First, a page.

I once went to the finance director and asked what next year’s profit would be. “What number do you want?” he said.
I have to suspect that something like this happened in preparation of the figures just released by Swan.
Anyone who has worked in business knows that forecasts more than a few months out are a bit, but not much, better than guesswork. In most businesses I was involved in forecasts were not treated as fact but as something to trigger actions if reality was turning out too far from the forecast.
We also learned that forecasts of sales and costs should not change much in the short term unless there was a big event – earthquake, factory burning down or somesuch. You don’t get significant new information over a period of a few months. What you do get is swings between optimism and pessimism which is a dangerous way of running a business.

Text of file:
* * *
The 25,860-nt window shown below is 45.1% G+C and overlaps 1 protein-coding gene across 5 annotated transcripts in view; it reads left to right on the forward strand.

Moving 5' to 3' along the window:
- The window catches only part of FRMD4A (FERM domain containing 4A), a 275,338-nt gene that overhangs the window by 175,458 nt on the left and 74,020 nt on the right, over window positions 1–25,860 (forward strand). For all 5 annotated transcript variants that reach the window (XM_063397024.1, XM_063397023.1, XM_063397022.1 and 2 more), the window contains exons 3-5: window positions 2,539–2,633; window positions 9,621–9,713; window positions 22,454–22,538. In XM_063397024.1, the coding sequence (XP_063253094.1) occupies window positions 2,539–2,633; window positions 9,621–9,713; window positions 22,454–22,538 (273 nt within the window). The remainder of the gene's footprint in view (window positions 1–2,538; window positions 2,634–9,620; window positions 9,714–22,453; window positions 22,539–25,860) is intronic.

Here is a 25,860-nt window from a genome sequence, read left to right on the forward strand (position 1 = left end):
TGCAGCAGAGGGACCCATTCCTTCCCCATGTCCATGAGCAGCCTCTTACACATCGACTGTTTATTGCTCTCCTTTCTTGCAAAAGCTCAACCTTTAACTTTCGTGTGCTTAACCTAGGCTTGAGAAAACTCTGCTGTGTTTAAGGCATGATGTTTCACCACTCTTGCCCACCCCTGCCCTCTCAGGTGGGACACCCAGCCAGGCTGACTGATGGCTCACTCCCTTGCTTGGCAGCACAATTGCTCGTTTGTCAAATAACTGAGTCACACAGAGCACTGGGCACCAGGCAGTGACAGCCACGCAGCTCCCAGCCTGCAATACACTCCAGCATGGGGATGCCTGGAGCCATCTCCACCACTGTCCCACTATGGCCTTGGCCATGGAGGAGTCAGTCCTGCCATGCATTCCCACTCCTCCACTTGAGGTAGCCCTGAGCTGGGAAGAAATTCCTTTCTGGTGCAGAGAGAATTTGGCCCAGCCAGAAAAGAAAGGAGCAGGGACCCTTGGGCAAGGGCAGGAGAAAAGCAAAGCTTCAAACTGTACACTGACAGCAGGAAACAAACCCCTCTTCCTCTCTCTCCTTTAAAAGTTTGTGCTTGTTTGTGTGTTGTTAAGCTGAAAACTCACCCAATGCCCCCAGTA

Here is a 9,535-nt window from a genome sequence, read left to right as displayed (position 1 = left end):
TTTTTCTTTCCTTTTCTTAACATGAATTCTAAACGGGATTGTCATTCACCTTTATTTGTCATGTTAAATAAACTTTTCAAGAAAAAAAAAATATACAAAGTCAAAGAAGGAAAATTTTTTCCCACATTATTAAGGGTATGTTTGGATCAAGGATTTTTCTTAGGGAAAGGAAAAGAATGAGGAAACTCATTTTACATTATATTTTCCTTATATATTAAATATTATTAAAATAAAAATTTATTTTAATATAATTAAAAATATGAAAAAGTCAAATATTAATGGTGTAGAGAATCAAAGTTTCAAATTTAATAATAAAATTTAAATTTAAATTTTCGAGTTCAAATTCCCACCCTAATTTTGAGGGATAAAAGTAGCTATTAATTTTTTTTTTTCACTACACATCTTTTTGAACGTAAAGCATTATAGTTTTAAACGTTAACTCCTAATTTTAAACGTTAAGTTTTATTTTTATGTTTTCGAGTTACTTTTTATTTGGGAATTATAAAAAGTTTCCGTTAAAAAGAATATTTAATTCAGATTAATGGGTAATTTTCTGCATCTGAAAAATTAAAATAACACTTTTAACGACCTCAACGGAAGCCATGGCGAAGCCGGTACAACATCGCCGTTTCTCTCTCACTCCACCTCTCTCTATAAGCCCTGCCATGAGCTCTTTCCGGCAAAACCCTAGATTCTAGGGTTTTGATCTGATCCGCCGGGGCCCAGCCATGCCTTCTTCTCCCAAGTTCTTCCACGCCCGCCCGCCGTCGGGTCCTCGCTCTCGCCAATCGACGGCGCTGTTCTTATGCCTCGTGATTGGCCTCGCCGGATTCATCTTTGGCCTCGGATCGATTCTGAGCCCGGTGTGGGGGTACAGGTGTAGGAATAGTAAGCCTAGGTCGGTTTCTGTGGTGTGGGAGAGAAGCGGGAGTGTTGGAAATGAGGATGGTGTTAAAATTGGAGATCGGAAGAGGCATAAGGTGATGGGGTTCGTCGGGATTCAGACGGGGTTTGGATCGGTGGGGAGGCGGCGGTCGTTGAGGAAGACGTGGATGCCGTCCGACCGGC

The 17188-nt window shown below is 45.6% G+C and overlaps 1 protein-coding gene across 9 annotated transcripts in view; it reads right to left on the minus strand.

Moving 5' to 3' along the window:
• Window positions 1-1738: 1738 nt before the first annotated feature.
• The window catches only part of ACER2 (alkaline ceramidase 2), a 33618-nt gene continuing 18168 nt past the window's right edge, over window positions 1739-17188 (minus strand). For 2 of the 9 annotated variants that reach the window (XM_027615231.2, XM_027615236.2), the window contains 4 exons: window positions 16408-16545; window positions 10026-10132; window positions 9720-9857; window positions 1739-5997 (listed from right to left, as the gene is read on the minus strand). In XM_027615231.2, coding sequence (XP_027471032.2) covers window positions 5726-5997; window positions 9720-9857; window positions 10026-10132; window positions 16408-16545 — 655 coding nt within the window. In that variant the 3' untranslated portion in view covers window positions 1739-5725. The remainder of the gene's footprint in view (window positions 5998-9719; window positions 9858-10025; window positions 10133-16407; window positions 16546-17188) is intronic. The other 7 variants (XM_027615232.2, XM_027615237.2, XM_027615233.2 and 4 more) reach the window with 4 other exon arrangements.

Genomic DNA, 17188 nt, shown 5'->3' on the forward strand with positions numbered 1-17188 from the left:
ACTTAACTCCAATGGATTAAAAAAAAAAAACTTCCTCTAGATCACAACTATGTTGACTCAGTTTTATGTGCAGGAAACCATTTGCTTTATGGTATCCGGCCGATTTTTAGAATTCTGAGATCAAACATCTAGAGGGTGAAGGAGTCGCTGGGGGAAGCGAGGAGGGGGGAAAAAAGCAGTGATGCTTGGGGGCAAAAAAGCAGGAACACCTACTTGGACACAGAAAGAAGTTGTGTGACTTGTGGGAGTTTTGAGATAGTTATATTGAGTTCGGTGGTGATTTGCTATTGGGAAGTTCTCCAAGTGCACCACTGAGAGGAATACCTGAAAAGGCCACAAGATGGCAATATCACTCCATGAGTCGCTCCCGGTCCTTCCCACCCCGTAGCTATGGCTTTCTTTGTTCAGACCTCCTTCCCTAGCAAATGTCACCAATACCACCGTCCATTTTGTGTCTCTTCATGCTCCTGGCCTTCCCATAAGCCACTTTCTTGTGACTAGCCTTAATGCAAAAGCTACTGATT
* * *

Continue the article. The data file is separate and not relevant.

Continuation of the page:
The change in the latest figures from the budget nine weeks ago seems to be the result of changes in forecasts of commodity prices over the next few years.
As my finance director would say “If the Treasurer can forecast commodities that accurately he wouldn’t be here – he would be in the South of France with his feet in a bucket of champagne.”